Content marketing isn’t always simple to implement. Here are some cues that it’s time to seek outside assistance.
So your company’s spent five (or maybe even six) figures on a shiny new website, with all the bells and whistles. Of course, you’ve made sure to include a blog, as per your website developer’s recommendation. But soon, months have gone by, and there’s no more than one or two lonely posts there, with a grand total of around 30 all-time visitors. (And 20 of them were your staff and their relatives.)
Most people don’t think they need help with content marketing. After all, anyone can write, can’t they?
But you may be missing the point that, even if you’re one of the world’s leading experts on your industry, it takes a certain skill to boil down your message into something that’s compelling and easily digestible for an external audience. And, even if you’ve got that skill, do you actually have enough time to put your thoughts on the page?
The benefits of content marketing are indisputable, but it’s not always a great DIY proposition. Here are some signs that you may need some help.
“Build it and they will come” might apply to Field of Dreams, but not so much to websites. Just because you spent a lot of money on your site, that doesn’t mean you’ll get visitors (unless you really want to pay for every single one). Once your site is launched, your real marketing work is only just beginning—now it’s time to show your prospects what your brand is all about with clear, compelling content. If you’re not using your blog, you’re not likely to win any new followers or customers through your site.
It might have worked OK a decade ago, but these days, the almighty Google robots are not at all impressed with your keyword-stuffing efforts. That means writing blog posts that use variations on a few key phrases 50 times aren’t likely to win you any fans, bot or (especially) human. Superficial, keyword-focused content that doesn’t add anything new to the conversation will be ignored in favor of richer, more intelligent, and more engaged content. While it’s fine to lightly optimize headlines for SEO as relevant, the rulers of the web these days are the ones who are creating awesome content that no one’s ever seen before—not just content based on a spreadsheet of search terms.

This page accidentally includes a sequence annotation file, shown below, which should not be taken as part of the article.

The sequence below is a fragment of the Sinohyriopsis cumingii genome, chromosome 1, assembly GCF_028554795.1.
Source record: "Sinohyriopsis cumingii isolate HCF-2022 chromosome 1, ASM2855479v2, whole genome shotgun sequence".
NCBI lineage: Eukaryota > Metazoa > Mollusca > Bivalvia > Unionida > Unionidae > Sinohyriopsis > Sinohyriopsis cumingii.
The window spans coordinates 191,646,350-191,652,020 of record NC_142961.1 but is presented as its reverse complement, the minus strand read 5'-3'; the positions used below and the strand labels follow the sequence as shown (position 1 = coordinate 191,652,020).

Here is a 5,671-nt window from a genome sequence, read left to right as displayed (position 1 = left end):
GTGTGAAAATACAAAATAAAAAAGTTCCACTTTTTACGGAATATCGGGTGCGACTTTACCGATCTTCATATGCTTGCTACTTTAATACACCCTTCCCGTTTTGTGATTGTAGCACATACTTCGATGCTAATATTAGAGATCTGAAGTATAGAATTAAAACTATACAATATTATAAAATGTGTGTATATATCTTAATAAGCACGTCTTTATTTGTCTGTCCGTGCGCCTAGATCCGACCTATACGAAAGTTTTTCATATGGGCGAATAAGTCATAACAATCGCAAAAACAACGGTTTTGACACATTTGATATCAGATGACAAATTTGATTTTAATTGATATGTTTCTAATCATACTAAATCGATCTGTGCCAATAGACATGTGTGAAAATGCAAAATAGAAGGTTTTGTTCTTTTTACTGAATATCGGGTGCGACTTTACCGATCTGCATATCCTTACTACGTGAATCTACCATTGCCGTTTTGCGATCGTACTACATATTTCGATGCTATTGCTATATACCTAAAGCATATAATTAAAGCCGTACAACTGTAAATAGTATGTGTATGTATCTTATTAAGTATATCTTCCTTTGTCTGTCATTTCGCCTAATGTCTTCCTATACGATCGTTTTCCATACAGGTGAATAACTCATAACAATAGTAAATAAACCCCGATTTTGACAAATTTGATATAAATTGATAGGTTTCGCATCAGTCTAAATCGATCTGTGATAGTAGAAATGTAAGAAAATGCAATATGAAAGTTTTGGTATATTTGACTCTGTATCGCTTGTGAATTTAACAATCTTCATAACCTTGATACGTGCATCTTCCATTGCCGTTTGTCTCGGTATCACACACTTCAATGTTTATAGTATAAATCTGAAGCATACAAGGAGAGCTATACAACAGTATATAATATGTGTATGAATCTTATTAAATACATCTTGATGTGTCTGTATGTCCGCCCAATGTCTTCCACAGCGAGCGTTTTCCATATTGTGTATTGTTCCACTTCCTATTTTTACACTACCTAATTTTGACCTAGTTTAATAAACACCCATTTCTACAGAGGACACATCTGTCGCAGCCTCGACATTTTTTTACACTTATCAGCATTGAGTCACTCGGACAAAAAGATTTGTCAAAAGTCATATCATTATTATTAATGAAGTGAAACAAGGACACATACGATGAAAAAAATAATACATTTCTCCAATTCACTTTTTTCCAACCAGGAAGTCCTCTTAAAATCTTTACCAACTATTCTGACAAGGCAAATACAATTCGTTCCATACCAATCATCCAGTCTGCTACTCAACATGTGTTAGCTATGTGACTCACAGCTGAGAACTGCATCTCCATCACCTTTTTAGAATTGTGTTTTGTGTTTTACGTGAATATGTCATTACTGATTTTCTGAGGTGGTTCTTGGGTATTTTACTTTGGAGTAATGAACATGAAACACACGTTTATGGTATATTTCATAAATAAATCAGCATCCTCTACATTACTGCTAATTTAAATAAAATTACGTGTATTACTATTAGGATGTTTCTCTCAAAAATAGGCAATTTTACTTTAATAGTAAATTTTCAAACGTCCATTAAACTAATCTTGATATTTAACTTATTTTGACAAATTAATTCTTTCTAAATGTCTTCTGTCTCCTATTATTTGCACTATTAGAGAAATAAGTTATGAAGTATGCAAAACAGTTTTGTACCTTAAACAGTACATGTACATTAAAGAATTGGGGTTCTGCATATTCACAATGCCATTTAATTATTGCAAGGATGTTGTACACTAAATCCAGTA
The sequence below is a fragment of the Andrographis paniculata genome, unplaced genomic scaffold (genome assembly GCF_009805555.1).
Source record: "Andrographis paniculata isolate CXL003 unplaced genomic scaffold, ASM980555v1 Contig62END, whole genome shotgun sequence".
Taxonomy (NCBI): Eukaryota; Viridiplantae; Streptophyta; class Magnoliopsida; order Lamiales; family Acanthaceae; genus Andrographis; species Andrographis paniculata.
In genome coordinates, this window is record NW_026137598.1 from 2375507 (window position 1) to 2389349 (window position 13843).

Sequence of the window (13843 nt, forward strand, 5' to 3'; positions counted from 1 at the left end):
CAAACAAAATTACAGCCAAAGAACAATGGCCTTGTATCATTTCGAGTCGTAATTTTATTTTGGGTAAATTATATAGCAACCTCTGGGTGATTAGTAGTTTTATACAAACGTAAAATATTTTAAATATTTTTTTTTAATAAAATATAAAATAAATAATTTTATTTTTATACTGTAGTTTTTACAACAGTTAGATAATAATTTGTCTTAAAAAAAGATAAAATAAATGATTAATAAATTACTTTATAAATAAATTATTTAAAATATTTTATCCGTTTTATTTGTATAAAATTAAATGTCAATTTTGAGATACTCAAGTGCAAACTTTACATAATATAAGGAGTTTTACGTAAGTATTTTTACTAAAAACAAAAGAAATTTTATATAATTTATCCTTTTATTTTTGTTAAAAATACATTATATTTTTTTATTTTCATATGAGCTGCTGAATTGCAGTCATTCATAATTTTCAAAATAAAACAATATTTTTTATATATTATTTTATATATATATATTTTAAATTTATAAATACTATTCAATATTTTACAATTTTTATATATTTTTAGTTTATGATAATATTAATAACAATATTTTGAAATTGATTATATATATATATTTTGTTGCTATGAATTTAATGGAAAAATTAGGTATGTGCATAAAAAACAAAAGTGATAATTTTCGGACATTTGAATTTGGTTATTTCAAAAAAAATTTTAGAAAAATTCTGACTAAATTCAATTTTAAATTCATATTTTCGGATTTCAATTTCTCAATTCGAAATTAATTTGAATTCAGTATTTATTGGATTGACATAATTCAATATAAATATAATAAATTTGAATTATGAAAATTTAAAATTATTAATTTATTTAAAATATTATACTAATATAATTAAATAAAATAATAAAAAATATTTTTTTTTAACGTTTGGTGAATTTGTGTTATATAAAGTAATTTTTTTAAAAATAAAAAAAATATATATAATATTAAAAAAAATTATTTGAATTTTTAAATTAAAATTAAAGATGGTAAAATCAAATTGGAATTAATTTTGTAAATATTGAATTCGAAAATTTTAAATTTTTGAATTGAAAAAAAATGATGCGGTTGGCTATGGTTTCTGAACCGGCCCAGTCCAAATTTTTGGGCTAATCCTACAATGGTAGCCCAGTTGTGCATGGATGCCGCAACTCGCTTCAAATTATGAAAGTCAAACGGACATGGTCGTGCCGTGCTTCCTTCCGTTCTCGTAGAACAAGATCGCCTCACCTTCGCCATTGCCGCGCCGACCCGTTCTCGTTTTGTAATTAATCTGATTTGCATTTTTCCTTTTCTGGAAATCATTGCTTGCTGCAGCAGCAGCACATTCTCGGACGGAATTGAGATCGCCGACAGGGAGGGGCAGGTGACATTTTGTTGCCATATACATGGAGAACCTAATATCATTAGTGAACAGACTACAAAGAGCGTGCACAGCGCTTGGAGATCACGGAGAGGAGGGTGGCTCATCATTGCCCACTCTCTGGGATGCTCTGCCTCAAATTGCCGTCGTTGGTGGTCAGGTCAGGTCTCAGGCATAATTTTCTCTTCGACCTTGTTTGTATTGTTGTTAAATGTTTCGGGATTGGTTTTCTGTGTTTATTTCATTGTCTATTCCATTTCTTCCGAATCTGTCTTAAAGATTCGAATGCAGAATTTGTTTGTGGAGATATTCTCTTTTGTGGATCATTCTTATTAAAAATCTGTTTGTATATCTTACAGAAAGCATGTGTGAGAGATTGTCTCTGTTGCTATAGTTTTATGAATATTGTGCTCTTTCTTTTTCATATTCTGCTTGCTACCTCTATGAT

If you’re actually managing to put out content regularly, congratulations—you’re a step ahead of the game. However, if you find yourself constantly retreading through the same territory with nothing new to add, it’s probably time to get a fresh set of eyes on your editorial calendar to see how you can liven up your content marketing strategy.
Maybe you’re already doing everything right. What if you’re spending hours crafting each post, and sharing everything you know about your industry—but still, no one’s paying attention? You may not need a content creation team, but chances are, you’ll benefit greatly from having an agency come in and recommend strategies for engaging with your target channels and markets, so that you’ll finally start getting some eyeballs on your blog (and hopefully, some leads in your inbox as well).
Finally, content marketing isn’t just about raising your site traffic or organic search results—it’s also a primary component of building a strong personal brand (and, by extension, a strong business brand). An external content marketing team can likely give you recommendations on how to raise your profile beyond your own website, through guest posting and syndicating content on highly relevant and high traffic sites, and engaging with industry leaders on Twitter and other forms of social media. Done right, you can use content marketing to catapult from unknown to industry luminary.
Are you grasping at straws when it comes to content marketing? No matter what your situation, choosing a reliable partner could be a great solution to help guide you in the right direction.
Kathryn Hawkins is principal and chief content strategist of Eucalypt Media. She has worked as a freelance journalist for media publications and managed inbound marketing and content strategy for corporate and nonprofit clients for more than a decade.
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